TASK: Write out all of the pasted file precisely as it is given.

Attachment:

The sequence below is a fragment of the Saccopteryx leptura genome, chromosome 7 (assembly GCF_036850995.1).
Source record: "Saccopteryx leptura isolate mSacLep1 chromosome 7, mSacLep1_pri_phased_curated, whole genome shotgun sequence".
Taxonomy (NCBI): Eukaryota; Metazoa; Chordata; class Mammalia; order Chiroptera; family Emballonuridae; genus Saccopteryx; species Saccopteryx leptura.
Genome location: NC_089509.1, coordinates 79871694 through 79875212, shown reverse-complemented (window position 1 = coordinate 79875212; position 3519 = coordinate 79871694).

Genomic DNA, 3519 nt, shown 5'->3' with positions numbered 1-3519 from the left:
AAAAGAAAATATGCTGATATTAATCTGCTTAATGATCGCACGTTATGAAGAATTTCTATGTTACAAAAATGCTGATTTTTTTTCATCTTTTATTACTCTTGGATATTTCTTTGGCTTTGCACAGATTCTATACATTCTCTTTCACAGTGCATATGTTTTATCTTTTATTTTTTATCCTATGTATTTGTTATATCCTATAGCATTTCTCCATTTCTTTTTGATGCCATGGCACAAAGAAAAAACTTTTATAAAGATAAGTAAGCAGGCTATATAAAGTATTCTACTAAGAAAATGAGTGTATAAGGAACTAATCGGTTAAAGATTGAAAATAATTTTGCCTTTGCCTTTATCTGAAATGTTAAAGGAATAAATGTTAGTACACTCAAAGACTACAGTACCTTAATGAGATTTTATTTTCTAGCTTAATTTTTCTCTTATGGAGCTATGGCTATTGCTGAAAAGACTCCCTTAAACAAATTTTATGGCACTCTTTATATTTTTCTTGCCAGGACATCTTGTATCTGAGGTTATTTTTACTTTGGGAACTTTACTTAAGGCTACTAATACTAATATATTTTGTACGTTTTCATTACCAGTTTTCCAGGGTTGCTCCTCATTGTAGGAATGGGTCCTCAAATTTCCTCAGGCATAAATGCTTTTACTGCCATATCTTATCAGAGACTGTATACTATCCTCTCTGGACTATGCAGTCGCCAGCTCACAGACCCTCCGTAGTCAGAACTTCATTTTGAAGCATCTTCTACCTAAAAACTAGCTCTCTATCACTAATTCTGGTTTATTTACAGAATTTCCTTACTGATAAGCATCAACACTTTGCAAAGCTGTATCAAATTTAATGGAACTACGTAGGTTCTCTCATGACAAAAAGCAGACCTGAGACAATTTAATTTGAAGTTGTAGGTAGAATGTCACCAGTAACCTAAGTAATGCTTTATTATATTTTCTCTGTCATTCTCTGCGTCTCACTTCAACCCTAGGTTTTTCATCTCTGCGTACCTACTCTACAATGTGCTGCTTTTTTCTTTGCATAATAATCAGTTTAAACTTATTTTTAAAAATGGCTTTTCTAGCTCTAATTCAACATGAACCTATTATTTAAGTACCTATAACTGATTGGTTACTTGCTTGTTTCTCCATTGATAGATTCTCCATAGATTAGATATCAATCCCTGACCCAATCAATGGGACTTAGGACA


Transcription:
The sequence below is a fragment of the Saccopteryx leptura genome, chromosome 7 (assembly GCF_036850995.1).
Source record: "Saccopteryx leptura isolate mSacLep1 chromosome 7, mSacLep1_pri_phased_curated, whole genome shotgun sequence".
Taxonomy (NCBI): Eukaryota; Metazoa; Chordata; class Mammalia; order Chiroptera; family Emballonuridae; genus Saccopteryx; species Saccopteryx leptura.
Genome location: NC_089509.1, coordinates 79871694 through 79875212, shown reverse-complemented (window position 1 = coordinate 79875212; position 3519 = coordinate 79871694).

Genomic DNA, 3519 nt, shown 5'->3' with positions numbered 1-3519 from the left:
AAAAGAAAATATGCTGATATTAATCTGCTTAATGATCGCACGTTATGAAGAATTTCTATGTTACAAAAATGCTGATTTTTTTTCATCTTTTATTACTCTTGGATATTTCTTTGGCTTTGCACAGATTCTATACATTCTCTTTCACAGTGCATATGTTTTATCTTTTATTTTTTATCCTATGTATTTGTTATATCCTATAGCATTTCTCCATTTCTTTTTGATGCCATGGCACAAAGAAAAAACTTTTATAAAGATAAGTAAGCAGGCTATATAAAGTATTCTACTAAGAAAATGAGTGTATAAGGAACTAATCGGTTAAAGATTGAAAATAATTTTGCCTTTGCCTTTATCTGAAATGTTAAAGGAATAAATGTTAGTACACTCAAAGACTACAGTACCTTAATGAGATTTTATTTTCTAGCTTAATTTTTCTCTTATGGAGCTATGGCTATTGCTGAAAAGACTCCCTTAAACAAATTTTATGGCACTCTTTATATTTTTCTTGCCAGGACATCTTGTATCTGAGGTTATTTTTACTTTGGGAACTTTACTTAAGGCTACTAATACTAATATATTTTGTACGTTTTCATTACCAGTTTTCCAGGGTTGCTCCTCATTGTAGGAATGGGTCCTCAAATTTCCTCAGGCATAAATGCTTTTACTGCCATATCTTATCAGAGACTGTATACTATCCTCTCTGGACTATGCAGTCGCCAGCTCACAGACCCTCCGTAGTCAGAACTTCATTTTGAAGCATCTTCTACCTAAAAACTAGCTCTCTATCACTAATTCTGGTTTATTTACAGAATTTCCTTACTGATAAGCATCAACACTTTGCAAAGCTGTATCAAATTTAATGGAACTACGTAGGTTCTCTCATGACAAAAAGCAGACCTGAGACAATTTAATTTGAAGTTGTAGGTAGAATGTCACCAGTAACCTAAGTAATGCTTTATTATATTTTCTCTGTCATTCTCTGCGTCTCACTTCAACCCTAGGTTTTTCATCTCTGCGTACCTACTCTACAATGTGCTGCTTTTTTCTTTGCATAATAATCAGTTTAAACTTATTTTTAAAAATGGCTTTTCTAGCTCTAATTCAACATGAACCTATTATTTAAGTACCTATAACTGATTGGTTACTTGCTTGTTTCTCCATTGATAGATTCTCCATAGATTAGATATCAATCCCTGACCCAATCAATGGGACTTAGGACA